The Coming Disruption in BPO

We at Everest Group have been exploring robotics and understanding its potential. What we’re seeing is that it’s relatively easy and cheap to implement. Where it has been implemented to date, it results in somewhere from a 15-20 percent reduction in critical shared services or BPO functions, depending on the transactional nature of the BPO function. If this proves to be true across the industry, we’re looking at disruption of a similar magnitude to the disruption I’ve blogged about regarding workloads migrating from an asset-heavy environment into the cloud.

Explained very simply for those of you who are not aware, robotics is a software program that can take screenshots or data from system such as ERP, apply logic to that and input it back into the system or into another system.

The reason this is disruptive to the BPO industry is that BPO is largely based around activities (such as finance and accounting, HR procurement, invoicing and customer service), which are performed by labor in low-cost destinations. For some providers, a significant or meaningful proportion of their FTEs are dedicated to these activities.

Here’s the issue: if you reduce the number of FTEs by 20 percent, it’s reasonable that revenue will drop by approximately 20 percent. And up to this point, revenues had been growing at 5-6 percent per year. Customers will capture the lion’s share of the benefit of reducing FTEs.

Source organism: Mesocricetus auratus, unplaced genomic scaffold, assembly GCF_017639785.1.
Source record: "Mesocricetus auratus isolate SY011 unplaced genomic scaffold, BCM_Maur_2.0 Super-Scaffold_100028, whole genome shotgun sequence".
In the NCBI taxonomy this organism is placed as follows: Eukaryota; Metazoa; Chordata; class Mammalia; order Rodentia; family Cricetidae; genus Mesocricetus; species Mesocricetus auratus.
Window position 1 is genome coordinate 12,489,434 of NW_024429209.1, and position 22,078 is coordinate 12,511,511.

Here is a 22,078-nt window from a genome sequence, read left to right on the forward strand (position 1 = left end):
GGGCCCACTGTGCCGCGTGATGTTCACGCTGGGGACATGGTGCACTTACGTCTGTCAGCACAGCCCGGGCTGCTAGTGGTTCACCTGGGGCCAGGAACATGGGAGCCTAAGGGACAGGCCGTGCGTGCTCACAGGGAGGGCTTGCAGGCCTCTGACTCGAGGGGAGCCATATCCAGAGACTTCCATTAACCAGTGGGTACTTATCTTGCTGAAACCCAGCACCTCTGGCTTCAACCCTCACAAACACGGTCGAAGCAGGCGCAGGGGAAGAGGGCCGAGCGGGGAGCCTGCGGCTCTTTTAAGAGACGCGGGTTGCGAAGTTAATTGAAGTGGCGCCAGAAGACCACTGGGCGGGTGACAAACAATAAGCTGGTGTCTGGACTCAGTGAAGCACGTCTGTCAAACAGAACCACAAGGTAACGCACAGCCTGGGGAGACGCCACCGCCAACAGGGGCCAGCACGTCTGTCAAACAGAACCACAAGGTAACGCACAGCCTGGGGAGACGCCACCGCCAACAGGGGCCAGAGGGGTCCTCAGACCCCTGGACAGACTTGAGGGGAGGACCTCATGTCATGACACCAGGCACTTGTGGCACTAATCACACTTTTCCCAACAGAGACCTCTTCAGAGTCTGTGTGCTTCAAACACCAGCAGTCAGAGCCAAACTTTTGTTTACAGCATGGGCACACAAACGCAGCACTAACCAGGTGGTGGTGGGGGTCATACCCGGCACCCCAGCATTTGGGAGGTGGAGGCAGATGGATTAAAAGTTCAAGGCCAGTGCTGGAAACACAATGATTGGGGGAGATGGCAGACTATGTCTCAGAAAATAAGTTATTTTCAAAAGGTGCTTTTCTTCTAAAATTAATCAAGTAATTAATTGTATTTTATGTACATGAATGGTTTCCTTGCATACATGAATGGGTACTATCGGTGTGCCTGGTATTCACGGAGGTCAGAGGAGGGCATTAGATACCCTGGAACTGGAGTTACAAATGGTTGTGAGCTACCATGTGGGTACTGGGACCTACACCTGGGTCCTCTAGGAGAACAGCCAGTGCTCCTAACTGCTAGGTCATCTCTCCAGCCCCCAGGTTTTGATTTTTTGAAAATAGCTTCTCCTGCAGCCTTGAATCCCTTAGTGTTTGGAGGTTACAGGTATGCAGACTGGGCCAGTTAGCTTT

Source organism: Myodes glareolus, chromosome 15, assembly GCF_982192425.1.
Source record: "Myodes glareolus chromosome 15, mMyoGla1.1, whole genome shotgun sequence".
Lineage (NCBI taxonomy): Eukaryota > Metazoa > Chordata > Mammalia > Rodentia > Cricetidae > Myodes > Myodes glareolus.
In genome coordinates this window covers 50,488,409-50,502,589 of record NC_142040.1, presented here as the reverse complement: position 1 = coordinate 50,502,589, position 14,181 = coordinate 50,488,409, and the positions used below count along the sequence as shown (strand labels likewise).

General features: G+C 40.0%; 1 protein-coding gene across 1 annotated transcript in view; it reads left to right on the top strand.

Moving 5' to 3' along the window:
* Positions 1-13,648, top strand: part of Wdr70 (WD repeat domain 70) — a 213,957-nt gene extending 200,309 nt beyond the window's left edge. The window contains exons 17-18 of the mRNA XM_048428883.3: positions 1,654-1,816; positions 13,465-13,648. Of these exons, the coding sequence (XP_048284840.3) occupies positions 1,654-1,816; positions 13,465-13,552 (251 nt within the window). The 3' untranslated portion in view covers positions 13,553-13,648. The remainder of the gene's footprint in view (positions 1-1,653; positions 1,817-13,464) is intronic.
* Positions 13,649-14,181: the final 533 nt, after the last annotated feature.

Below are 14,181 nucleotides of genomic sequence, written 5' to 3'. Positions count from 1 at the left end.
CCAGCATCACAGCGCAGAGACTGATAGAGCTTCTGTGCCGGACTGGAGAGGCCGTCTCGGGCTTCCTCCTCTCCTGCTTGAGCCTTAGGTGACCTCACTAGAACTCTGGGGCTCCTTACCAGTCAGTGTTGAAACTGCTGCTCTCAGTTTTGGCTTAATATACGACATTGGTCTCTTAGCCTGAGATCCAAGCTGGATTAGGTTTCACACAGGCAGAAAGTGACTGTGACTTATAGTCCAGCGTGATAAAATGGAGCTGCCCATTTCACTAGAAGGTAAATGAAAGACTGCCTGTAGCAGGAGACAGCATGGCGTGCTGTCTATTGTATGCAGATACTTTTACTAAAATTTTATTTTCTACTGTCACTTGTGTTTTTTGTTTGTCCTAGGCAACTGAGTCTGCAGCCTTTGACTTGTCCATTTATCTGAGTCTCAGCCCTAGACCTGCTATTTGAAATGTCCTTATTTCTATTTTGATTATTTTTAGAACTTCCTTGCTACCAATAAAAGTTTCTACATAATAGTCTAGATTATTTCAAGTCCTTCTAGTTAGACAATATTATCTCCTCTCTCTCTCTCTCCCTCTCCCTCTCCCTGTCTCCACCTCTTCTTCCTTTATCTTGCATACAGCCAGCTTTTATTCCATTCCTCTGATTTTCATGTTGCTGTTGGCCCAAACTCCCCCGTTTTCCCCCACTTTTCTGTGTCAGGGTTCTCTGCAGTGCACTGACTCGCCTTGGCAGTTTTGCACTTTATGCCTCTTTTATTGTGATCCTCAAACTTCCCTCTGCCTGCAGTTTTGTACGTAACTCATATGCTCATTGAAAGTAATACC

This will further complicate an already-maturing industry that is struggling to sustain growth levels that it has enjoyed for the last five years. Furthermore, in a contracting industry, price becomes a weapon. So we would expect a knock-on effect that pricing will become more competitive as companies struggle to replace revenue from automation by challenging competitor businesses.

The net result is potentially quite disturbing if you’re a service provider and attractive if you’re a customer.

These are early days and we have yet to complete our full study around how widely applicable robotics technology is. But our early analysis leads us to believe that it has serious implications for the BPO industry.